The situation symbolizes the despair this island feels at being at the epicenter of Europe's migration crisis — and having dead bodies washing up on its shores. Fifty-five more bodies sit in the morgue.
Ilias Maravas, a reporter for Greek ERT TV here, was the first to find two dead children on the beach two days after a trawler heaped with migrants sunk in high seas between Lesbos and Turkey last week. Two hundred and forty two people were rescued; 43 are confirmed dead with an unknown number still missing. Pointing to his computer, Maravas said: “This is full of 10 months of pictures of dead people. I don’t ever want to see this again.”
Maravas told me that locals are deeply disturbed by corpses in the sea. “For us, the ocean gives us strength. We fish in it, swim. The sea is our home. It should bring life, not death.”
The people of Lesbos will express their sorrow and rage on Wednesday at an interfaith service with Greek Orthodox, Catholic and Muslim clergy to honor the refugees who have died at sea. It will be held in the old port of Mytilene under the statue of the Asia Minor Refugee Mother, a reminder of another time of suffering, in 1922, when desperate Greek and Armenian refugees fled Turkey and sought refuge on this island, much like the refugees today. The mayor will call for three days of mourning and also action to stop the traffickers.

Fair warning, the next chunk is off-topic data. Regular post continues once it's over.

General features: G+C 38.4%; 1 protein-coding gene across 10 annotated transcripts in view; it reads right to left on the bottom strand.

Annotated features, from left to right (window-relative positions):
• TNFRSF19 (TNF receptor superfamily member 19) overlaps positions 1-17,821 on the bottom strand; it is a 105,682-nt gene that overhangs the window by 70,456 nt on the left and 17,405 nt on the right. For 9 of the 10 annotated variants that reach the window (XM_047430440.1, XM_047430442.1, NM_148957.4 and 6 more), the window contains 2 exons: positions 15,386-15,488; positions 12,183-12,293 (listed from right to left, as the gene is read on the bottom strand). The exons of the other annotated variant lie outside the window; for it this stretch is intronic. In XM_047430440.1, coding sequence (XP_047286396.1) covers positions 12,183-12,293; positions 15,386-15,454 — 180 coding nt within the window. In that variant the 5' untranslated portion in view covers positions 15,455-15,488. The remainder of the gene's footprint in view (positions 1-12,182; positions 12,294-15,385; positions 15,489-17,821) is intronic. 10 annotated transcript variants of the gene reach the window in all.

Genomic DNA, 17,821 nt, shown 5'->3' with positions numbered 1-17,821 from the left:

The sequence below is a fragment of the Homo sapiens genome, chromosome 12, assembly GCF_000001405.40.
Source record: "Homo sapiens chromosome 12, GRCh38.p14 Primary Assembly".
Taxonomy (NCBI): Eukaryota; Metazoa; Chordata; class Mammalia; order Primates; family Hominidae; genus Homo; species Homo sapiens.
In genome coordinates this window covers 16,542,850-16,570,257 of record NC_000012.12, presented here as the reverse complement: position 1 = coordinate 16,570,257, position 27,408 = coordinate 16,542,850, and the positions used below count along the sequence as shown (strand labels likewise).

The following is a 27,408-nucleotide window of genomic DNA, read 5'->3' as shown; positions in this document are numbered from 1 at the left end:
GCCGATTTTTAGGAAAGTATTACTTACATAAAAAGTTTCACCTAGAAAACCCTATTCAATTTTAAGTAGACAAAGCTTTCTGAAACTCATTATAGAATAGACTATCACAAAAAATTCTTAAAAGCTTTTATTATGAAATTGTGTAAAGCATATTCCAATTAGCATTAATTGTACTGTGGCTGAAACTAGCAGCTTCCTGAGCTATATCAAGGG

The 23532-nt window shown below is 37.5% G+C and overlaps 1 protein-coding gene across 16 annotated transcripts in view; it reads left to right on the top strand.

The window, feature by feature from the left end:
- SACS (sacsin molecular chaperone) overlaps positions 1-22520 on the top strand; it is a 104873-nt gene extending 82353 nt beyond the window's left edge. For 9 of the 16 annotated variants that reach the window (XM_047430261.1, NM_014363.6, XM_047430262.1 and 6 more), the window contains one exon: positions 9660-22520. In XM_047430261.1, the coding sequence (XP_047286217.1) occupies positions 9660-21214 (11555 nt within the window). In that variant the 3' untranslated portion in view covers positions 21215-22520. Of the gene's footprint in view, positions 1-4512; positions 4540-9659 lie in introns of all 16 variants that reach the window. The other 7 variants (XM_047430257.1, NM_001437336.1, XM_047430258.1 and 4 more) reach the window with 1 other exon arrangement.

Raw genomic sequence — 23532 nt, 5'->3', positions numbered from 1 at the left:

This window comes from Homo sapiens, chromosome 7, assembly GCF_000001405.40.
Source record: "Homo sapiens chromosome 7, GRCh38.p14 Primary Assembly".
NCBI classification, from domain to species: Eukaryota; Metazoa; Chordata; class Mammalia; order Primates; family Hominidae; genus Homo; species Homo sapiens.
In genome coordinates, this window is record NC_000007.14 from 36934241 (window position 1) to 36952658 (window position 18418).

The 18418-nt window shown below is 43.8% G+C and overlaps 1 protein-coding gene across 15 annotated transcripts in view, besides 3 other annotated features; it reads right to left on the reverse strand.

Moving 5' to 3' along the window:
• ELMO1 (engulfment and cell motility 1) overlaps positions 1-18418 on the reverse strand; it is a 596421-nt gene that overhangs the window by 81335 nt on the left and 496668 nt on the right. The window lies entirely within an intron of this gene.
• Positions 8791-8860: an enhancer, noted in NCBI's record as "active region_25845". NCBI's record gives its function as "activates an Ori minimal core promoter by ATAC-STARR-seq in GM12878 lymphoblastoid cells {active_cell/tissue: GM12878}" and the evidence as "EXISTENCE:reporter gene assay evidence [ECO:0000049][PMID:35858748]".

Efi Latoudi, a founder of the grassroots refugee support group Village All Together, has been organizing funeral and burial services for refugees since 2012. Today’s flow of refugees to the island is massive but Lesbos has been a destination for refugees and migrants for over a decade and local authorities have had to contend with many dead bodies. “But this summer it became a nightmare. There was something every day, and very tragic situations — mothers who were breastfeeding who had lost their children. It was a nightmare.“
I met Latoudi at PIKPA, the small refugee camp in Mytilene designated for vulnerable people who are ill or injured or who have lost loved ones. She pointed out some Afghan families sitting nearby; they had lost a mother and several children on October 20, a few days before the big shipwreck. “The mayor found five places so they could bury their relatives last Sunday.”
“But before when we thought there was no space in the cemetery they were fainting, they were crying. Now that their loved ones are buried they are calmer. They at least have the possibility to slowly move on.”
“But the ones where they don’t find the body or they’re not able to give a proper funeral, this is a wound that never heals.”
We moved to another part of the camp. An Afghan man, noticing that we only had one chair, brought one over for us. “He lost his child,” Efi explains. “Ten days ago. He drowned.”
I asked Efi what she felt about the photos of dead children in the media. She understands the need to make people aware of what’s going on but as a mother finds it hard to stomach. “A photographer, a friend of mine actually, took photos of three dead children, the children of the woman over there. It was shocking to see their bodies like that.”
On Tuesday, the mayor’s office said that a hospital has stepped forward to donate land adjacent to the cemetery to accommodate the need for more burial plots. That news means the refugees that Efi cares for can at least have some peace: If they choose to bury their loved ones on the island, they can do so.
But thousands of refugees pour into the island every day. October saw the highest number of arrivals in a single month — over 120,000 — and the most deaths. Weather and sea conditions will only get worse.
“We need a solution to stop this,” Effie said. “We don’t get used to it. We get angrier.”